The content validity of the questionnaire was evaluated using the comments from experts in the field of health information management, orthopedic surgery, general practitioner, insurance, legal medicine, and emergency medicine (a total of 12 persons, consisting of two experts in each field). To ensure the reliability of the questionnaire, it was completed by ten of the aforementioned experts; they were requested to complete the questionnaire for the second time after one week. The collected data were analyzed with SPSS 16 (SPSS Inc., Chicago, IL, USA). Spearman's rank correlation coefficient was used to evaluate the reliability of the questionnaire, which showed a coefficient of 85%.

To determine the MDS of the information management system for orthopedic injuries, the final data elements were chosen by 30 samples of attended experts (demographic characteristics of the samples are described in Table 1) through decision Delphi technique in two rounds. Deciding on included data elements were based on the agreement level. In this way, data elements with less than 50% agreement were excluded in the first round and those with more than 75% agreement (both obligatory and optional “Yes”) were included in the primary round. Those with 50% to 75% agreement were surveyed in the second round and if there was 75% consensus over a subject, it was regarded as a final data element.

Table 1. Demographic Characteristics of the Samples
Information Management Experts (n = 6)
Age group, y
50 <0
Academic field
Health Information management6
Work experience, y
< 61
20 <0
Orthopedic Surgeons (n = 5)
Age group, y
50 <1
Academic field
Work experience, y
< 62
20 <1
Legal Medicine Specialists (n = 4)
Age group, y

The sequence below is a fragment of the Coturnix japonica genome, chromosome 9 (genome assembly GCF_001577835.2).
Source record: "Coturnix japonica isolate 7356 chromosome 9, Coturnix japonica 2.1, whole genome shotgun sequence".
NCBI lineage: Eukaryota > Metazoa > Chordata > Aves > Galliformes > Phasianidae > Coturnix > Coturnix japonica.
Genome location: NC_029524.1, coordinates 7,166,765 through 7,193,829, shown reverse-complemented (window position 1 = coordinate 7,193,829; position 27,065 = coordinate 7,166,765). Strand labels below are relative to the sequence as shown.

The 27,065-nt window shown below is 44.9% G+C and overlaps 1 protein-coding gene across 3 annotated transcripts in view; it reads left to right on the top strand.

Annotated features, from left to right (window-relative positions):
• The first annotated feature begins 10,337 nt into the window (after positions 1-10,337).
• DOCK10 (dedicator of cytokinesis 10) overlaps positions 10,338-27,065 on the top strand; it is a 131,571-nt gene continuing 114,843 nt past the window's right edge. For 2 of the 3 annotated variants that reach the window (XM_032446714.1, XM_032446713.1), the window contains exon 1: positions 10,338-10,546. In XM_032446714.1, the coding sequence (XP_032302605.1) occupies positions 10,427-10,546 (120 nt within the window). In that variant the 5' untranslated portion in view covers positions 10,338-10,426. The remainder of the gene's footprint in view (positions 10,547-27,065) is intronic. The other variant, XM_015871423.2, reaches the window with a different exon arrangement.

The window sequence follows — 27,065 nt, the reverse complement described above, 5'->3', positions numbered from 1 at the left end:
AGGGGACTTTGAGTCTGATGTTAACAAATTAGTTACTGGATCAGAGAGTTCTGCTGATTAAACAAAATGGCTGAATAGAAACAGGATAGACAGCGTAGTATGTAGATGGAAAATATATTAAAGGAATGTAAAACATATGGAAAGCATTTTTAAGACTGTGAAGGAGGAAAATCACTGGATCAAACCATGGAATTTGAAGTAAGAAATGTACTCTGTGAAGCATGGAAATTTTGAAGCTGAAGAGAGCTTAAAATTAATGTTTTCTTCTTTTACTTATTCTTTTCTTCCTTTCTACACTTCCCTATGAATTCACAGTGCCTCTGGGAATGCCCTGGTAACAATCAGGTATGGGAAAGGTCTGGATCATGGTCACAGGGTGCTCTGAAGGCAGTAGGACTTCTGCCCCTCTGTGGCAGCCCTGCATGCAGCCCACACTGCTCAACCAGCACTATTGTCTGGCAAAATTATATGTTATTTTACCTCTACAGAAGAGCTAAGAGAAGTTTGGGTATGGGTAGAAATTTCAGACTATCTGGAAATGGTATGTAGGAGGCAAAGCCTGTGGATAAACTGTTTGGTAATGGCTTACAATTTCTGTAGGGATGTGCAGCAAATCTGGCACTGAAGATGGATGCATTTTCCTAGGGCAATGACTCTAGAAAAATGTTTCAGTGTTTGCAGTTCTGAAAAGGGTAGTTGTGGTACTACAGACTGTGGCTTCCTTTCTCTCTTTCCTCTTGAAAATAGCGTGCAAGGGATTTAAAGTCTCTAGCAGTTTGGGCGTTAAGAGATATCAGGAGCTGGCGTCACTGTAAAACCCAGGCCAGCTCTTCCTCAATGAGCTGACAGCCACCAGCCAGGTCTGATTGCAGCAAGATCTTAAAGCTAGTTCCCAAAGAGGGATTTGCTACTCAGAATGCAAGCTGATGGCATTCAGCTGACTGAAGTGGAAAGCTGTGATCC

50 <1
Academic field
legal medicine4
Work experience, y
< 61
20 <0
General Practitioners (n = 5)
Age group, y
50 <0
General physician5
Academic field
General physician5
Work experience, y
< 60
20 <0
Insurance Experts (n = 5)
Agegroup, y
50 <1
General physician2
Master of sciences3
Academic field
General physician2
Work experience, y
< 60
20 <0
Emergency Medicine Specialists (n = 5)
Age group, y
50 <0
Specialist in Emergency Medicine5
Academic field
Emergency Medicine5
Work experience, y
< 65
20 <0

4. Results

The MDS of the orthopedic injuries was assigned to two categories; Administrative data with six and clinical data with 17 classes. Total numbers of data elements collected for administrative and clinical categories were 203 and 375, respectively. After applying the two stages of the decision Delphi technique, the final set of data elements was determined for administrative category with 142 and clinical category with 250 (Tables 2 and 3).

The administrative data classes were as follows: demographic data of the patients including first and last name, age, sex, and living status; providers’ identification data including the data of the care provider institutions, individuals, or experts; insurance data including information essential to reimburse the costs of hospitalization and treatment by insurance companies; legal data including data elements that had legal specifications and were essential to insurance claims, indemnity, disability, and legal claims; cause data including the data elements regarding the cause of the orthopedic injury (the intent, the name of the causing agent, and the type of activity); and place data including data elements concerning the location of the accident some of which were the type of the place (educational, industrial, public, etc.), its ownership type (private, governmental, etc.), and its geographical specifications (Table 4).